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‘Hindu Nationalist’ Modi

‘Hindu Nationalist’ Modi


How the international media attaches a religious tag to Modi, but spares its own leaders.


The international media has used many different adjectives to describe Modi. The Guardian called him a “rock star” and The Washington Post described him as the “economic reformer”.However, there is one tag that seems to follow Modi, wherever he goes: that of a “Hindu nationalist”.

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On the other hand, leaders like David Cameron and George Bush are hardly ever called “Christian nationalists”, even though they make their faith public and promote their association with it.


Yes, a right-wing conservative party rules the country, but do such tags unfairly accentuate India’s reputation as a Hindu-theocratic country?


Reporting on India’s election results, The Washington Post described Modi as the “Hindu nationalist”, who was ready to take over India’s reins. The Singaporean daily, The Straits Times reported on how Indian newspapers were urging the “Hindu nationalist” Prime Minister to reach out to the Muslims. When Modi decided to campaign for the Bharatiya Janata Party (BJP) in the Kashmir Valley, The Economist wrote about the “Hindu nationalist Prime Minister”, campaigning in a mostly Muslim state. Even CNN’s headline on Modi’s election victory read, “Hindu nationalist Narendra Modi claims victory as India’s next Prime Minister”.


However, we do not see the same standards being applied to leaders in the West. David Cameron, the Prime Minister of Britain, belongs to the right-wing Conservative Party. Last year, he called himself an “evangelical Christian” and spoke about the bigger role for religion in Britain as a Christian country. In 2003, the former US President George Bush described himself as a “born-again Christian”, and said, “God chose him to lead the nation”. In fact, in 2013, Bush delivered a keynote address for a fundraising event of the Messianic Jewish Bible Institute, a global organisation that trains its members to convert Jews to Christianity.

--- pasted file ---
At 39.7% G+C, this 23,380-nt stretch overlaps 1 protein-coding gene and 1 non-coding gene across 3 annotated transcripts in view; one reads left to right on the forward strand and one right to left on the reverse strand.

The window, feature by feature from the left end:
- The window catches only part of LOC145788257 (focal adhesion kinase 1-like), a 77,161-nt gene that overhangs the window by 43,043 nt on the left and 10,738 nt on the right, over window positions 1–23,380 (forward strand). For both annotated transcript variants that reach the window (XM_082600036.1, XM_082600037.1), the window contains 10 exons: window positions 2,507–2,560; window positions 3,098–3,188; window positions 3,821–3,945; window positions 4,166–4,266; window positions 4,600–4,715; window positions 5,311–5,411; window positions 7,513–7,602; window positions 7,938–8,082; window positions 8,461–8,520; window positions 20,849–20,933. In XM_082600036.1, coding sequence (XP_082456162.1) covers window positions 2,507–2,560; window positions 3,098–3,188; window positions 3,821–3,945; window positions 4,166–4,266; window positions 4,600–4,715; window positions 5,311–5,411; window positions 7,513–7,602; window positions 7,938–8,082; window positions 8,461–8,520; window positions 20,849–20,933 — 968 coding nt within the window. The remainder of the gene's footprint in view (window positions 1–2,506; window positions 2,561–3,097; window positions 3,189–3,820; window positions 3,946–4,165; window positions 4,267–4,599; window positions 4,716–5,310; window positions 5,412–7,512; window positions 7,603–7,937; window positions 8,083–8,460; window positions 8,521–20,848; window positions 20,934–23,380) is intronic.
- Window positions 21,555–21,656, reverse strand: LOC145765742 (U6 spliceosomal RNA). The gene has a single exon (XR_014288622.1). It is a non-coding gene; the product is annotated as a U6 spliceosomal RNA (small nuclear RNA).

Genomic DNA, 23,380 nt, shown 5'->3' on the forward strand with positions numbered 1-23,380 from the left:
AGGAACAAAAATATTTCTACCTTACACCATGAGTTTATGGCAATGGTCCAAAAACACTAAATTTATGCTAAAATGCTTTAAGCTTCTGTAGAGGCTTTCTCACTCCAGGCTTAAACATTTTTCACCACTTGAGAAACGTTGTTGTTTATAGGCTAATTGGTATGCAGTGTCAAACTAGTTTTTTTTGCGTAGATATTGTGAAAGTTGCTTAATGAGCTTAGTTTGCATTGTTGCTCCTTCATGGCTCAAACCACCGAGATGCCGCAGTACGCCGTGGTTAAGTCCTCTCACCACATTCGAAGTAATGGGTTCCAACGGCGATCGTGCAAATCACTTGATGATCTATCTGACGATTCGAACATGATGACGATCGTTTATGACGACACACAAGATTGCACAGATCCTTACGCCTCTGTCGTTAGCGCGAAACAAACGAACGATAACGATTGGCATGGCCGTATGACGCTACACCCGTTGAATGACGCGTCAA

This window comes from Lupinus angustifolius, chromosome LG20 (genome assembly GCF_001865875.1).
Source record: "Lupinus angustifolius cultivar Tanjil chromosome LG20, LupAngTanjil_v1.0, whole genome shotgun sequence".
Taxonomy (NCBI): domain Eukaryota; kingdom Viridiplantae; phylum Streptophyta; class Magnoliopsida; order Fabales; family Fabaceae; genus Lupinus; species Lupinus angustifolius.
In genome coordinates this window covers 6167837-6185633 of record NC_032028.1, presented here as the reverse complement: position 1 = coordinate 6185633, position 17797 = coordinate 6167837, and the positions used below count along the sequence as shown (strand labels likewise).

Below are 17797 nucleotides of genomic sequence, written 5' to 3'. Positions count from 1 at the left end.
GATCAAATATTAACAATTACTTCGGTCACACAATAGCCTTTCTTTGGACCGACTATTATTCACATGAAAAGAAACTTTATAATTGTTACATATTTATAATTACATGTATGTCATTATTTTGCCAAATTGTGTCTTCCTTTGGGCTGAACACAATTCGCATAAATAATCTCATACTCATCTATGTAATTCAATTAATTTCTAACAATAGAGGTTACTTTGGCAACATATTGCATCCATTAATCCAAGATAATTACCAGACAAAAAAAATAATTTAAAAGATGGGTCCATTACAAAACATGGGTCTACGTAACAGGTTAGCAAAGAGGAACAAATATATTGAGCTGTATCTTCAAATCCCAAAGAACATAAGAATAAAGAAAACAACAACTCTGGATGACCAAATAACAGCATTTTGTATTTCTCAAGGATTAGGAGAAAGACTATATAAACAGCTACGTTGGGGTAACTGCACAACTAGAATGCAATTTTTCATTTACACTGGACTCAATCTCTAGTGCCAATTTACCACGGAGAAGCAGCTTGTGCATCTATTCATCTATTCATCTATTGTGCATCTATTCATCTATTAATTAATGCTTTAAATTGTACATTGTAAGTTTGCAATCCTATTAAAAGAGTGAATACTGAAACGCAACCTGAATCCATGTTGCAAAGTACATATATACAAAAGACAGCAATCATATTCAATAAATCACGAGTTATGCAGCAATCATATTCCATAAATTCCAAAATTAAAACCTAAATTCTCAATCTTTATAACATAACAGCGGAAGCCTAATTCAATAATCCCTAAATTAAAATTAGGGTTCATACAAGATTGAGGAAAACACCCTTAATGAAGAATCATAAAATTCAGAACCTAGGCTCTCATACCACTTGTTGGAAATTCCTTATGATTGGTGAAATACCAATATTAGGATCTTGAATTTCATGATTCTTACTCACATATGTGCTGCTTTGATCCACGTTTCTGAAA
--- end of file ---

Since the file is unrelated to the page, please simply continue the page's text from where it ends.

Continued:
Bobby Jindal is also expected to run for the Presidential elections in the United States in 2016. Born to Hindu parents of Indian descent, Bobby decided to convert to Christianity in his teenage years. He has been very vocal about his conversion, and in January this year, he lead a prayer rally, where he called for Christians to come together and seek a spiritual revival for America.


While referring to leaders like Bush and Cameron, the Indian media mentions only their official designations. Reporting on Cameron’s visit to India in 2014, The Indian Express simply called him the “British Prime Minister”. Similarly, when Bush visited India, The Hindu called him the “US President” and not the “Christian nationalist President”.


Interestingly, Modi had accepted that he was a “Hindu nationalist”, but unlike Cameron, Modi has never asked people to be evangelical about the Hindu faith, or join an organisation that proselytises people from other faiths. Yes, the Vishva Hindu Parishad did launch a conversion programme called “ghar wapsi”, but it was put on hold after Modi expressed his displeasure.


Mihir Sharma, who writes and edits opinions at Business Standard, and is known to be critical of Modi, sees an “absurd relativism” in the comparison between Cameron and Modi. “The mainstream of the Conservative party is in no way as theocratic as the mainstream of the Sangh Parivar,” says Sharma. The Sangh, according to him, is not separate from the BJP.


Hindol Sengupta, editor-at-large at Fortune India, believes that it is a case of “prejudiced terminology” in the foreign press. The prejudice, he thinks, extends to the Indian media too. “If certain seemingly discriminatory terms are used for Prime Minister Modi, then that only reflects deep-seated prejudice and bias against him in the Indian ecosystem including the media,” he says. Social commentator Santosh Desai says, “Attaching a tag to Modi is not appropriate. But probably, the media just tries to help readers who are not familiar with the country.”


The labeling of world leaders is not rare, especially in the foreign media. However, in a country that has had its share of religious violence, a seemingly bigoted tag on its Prime Minister could well chisel a partisan, and intolerant image of the country.


This article was republished from the Newslaundry.com.


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1 Comment

  1. Shama Zehra Zaidi

    June 26 at 2:02 pm

    The Western leaders do not belong to religion-specific parties though individually they may be religious, but since the BJP asserts itself as is a Hindu nationalist partyand is controlled by the Hindu supremacist RSS, it is natural for Shri Narendra Modi to be called a “Hindu nationalist”.

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